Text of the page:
For London, one Crossrail isn’t enough




from the Transport Politic blog:



For London, one Crossrail isn’t enough


As Paris begins construction on a massive new program of circumferential metro lines designed to serve inter-suburban travel, London has doubled down on its efforts to improve links within the center of the metropolitan area. The two approaches speak to the two regions’ perceived deficiencies: Paris with its inadequate transit system in the suburbs, London with a core that is difficult to traverse.

There’s one thing both cities deem essential, though: Much faster transit links to reduce travel times around each respective region. In London, that means growing support for additional new tunneled rail links designed to bring suburban commuters through the center city while speeding urban travelers.

Since the conclusion of the second World War, London’s Underground network has grown very slowly: The Victoria Line was added in 1968 and the Jubilee Line extended in 1979, but that’s about it. In some ways, that made sense: London region’s population peaked in 1951 at 8.1 million and declined precipitously until the 1980s. It only recouped it losses in 2011. But the region is now growing quickly, adding an estimated 100,000 or more people a year, reaching a projected 9.7 million 20 years from now. The number of commuters entering the city is expected to grow by 36% by 2031.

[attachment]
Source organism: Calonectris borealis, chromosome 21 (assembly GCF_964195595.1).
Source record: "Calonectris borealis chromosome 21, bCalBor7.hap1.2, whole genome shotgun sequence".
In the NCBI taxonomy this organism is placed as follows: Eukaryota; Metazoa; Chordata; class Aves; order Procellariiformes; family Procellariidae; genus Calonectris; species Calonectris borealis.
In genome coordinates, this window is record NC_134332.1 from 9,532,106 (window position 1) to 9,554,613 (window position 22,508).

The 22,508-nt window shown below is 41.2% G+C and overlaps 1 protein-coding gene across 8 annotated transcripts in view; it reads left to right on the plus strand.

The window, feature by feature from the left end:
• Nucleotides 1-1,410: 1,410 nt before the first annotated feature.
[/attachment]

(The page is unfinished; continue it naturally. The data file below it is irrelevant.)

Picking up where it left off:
That growth has put incredible strain on the city’s transit network, with ridership growing by 40% in fifteen years. Through direct government grants, the support of the pseudo-public Network Rail, and the commitment of Transport for London, the local transit organizing body, the city has two major relief valves under construction. The Thameslink Programme, which will open for service in 2018, will improve the existing north-south rail link through the city by allowing for trains every two to three minutes; the Crossrail 1 project, also opening in 2018, will create a new, 21-km northwest-to-southeast subway corridor that is expected to increase overall transit capacity by 10% while significantly reducing east-west travel across the city center. ...................(more)